Golden Gumbo – Digging George Ohr’s Famed Clay
Golden Gumbo – Digging George Ohr’s Famed ClayFebruary 6, 2012
By Bill and Pam Clark, Potters
What an incredible journey to be walking – and rowing – back in history with the descendants of George Ohr.
A few months ago we were honored to be able to dig clay with one of the descendents of George Ohr from the same river bank that George Ohr dug his pottery near Biloxi, Mississippi. As a result, all of our pottery this year is being made using the same clay that George Ohr dug from the banks of the Tchoutacabouffa River.
This journey started years ago for me. I first met Dick and Dot Moran at the George Ohr family reunion in Biloxi in 2009. They asked me to give a presentation to the whole family at their reunion on the many unique features of George Ohr’s pottery. Both Dick and Dot are direct descendants of George Ohr. Last year they formally welcomed me into the family and thanked me for continuing the work of George Ohr.
Since that time, we have become good friends with the Moran’s. Dick brings out part of his collection of George Ohr pottery and lets me handle and study them for a while. Many things are becoming clearer about how George Ohr made his work. I will talk about this during next week’s Arts and Crafts Conference at the Grove Park Inn during my Small Group Discussion on Saturday, February 18th at 4:30pm.
Early in 2011, Dick and I visited the gravesite of George Ohr at the Biloxi cemetery, where we made five gravestone rubbings. At that time we decided to take a voyage of discovery as to how George Ohr was able to make his paper-thin pottery. Dick has told me many stories about Ohr, his work and his family history that you could not find in any books. One of the things he and I discussed was where George Ohr dug the clay he used to make such thin, twisted pieces, clay he called his “gumbo.”
In November of 2011, our plans, timing and good weather fell into place for Dick and I to go on our journey to find the source of George Ohr’s “gumbo.” Using a modern boat and outboard motor, it still took Dick and I nearly two hours to get to the dig site from the location that George Ohr would have debarked from on the south side of the Biloxi bay. Dick estimated that with no wind it would have taken George Ohr almost a full day just to get to where we located the clay, in the beautiful country back in the bayou along the banks of the Tchoutacabouffa River. The entire excursion would have amounted to a two- to three-day journey for George Ohr with his row boat and oars.
I thought about many things on our trip up the Tchoutacabouffa River. The most outstanding was George’s persistent determination to manually row a large boat such a long distance to gather this particular clay. And that was only the beginning. Once he got it back to his studio, he had to dry it, grind it up to a fine powder, and then screen it for debris, rocks and sand. Next, he used his mule drawn pug mill to remix the clay with water, then he forced out the air by ‘wedging’ the wet clay. I contend that he also dried it down a bit to make it last longer on his wheel to get the thinner pieces. But, as Dick has told me, there are other mysteries in the clay that I did not know about before this trip. I can tell you that the number one culprit that George complained about to his relatives was the sand content in some of the clay he dug.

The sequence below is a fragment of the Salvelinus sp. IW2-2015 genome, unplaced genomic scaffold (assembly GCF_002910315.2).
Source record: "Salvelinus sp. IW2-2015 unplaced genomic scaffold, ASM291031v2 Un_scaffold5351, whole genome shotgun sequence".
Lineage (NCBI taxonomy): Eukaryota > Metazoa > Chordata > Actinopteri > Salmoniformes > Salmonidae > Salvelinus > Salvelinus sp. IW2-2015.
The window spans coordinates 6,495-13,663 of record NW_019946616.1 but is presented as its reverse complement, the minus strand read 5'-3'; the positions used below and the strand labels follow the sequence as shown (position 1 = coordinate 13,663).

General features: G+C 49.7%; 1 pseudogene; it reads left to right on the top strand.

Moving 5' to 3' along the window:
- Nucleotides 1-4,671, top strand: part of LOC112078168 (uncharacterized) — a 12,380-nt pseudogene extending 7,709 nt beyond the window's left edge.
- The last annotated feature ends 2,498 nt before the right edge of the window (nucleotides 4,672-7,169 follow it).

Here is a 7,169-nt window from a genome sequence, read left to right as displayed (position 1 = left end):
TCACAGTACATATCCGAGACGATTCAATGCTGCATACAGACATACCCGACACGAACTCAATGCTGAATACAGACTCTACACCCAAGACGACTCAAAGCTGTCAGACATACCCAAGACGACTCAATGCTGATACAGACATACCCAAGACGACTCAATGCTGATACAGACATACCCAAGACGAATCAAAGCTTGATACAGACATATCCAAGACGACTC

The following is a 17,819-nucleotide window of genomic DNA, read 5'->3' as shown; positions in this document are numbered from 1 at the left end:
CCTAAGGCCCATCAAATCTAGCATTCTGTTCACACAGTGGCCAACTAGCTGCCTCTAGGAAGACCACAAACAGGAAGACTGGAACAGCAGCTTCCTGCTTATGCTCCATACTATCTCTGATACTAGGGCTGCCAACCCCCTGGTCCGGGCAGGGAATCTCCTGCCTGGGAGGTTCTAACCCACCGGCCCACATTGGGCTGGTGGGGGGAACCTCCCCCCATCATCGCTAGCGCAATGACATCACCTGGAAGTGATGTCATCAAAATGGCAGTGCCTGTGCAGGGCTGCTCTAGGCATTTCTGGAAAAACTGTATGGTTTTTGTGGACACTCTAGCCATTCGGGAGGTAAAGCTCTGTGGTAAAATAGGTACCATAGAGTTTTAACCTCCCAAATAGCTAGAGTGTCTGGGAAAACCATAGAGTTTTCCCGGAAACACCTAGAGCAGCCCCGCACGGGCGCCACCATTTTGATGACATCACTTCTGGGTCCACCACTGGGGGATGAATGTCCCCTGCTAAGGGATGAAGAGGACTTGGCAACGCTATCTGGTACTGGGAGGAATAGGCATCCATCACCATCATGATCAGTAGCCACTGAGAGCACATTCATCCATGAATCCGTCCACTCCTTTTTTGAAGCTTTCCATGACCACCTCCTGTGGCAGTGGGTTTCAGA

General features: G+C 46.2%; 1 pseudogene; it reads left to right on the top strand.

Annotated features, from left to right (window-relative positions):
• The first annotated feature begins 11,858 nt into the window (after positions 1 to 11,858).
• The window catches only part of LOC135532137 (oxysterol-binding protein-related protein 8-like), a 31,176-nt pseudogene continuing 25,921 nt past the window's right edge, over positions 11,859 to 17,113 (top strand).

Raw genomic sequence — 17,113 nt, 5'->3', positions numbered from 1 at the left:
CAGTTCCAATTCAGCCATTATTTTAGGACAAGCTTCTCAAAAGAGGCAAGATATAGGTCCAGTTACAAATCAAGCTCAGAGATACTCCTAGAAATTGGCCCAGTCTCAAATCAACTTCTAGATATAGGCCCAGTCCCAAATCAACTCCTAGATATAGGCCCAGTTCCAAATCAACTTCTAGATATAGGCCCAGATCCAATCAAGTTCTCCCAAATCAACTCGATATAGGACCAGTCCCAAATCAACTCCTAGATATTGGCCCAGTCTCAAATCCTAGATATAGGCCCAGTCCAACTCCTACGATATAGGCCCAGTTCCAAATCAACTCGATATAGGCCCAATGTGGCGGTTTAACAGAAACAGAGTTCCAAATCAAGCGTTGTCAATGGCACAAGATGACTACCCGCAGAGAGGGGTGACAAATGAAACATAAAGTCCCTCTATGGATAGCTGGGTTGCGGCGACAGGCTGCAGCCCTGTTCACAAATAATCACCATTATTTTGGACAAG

Today, most potters use commercially prepared clay that has been finely processed, including ‘calcining,’ which uses heat to destroy all of the organic materials. Modern processing methods also make the clay particles a more even size. That is important for fast uniform drying of the clay used in commercial. These modern processing methods would destroy many of the organic materials found in Ohr’s river clay, that also has a wide range of particle sizes, supporting, I contend, a thinner body structure.
To illustrate, I can make two pots of the same size: one made from commercial clay and one from naturally dug clay, and set them next to each other to dry. The commercial clay piece will dry twice as fast as the natural clay, something that would have hindered Ohr as he needed the extra time and organic materials to create his thin-bodied vases.
The clay Dick and I dug that day is now back in the studio here in South Carolina, making its way into every piece we form. I am excited to begin my journey this year with historical clay and the support of great friends like the Moran’s who made it possible.
See you at the Grove Park Inn!!!
– Bill & Pam Clark
Clark House Pottery LLC.
Top: Is it Ohr or Clark House pottery? (Answer: Clark House)
Lower: Bill Clark strikes an Ohr-like pose.
To see additional photos from Bill and Pam’s journey, please go to https://artsandcraftscollector.com/show_and_tell/.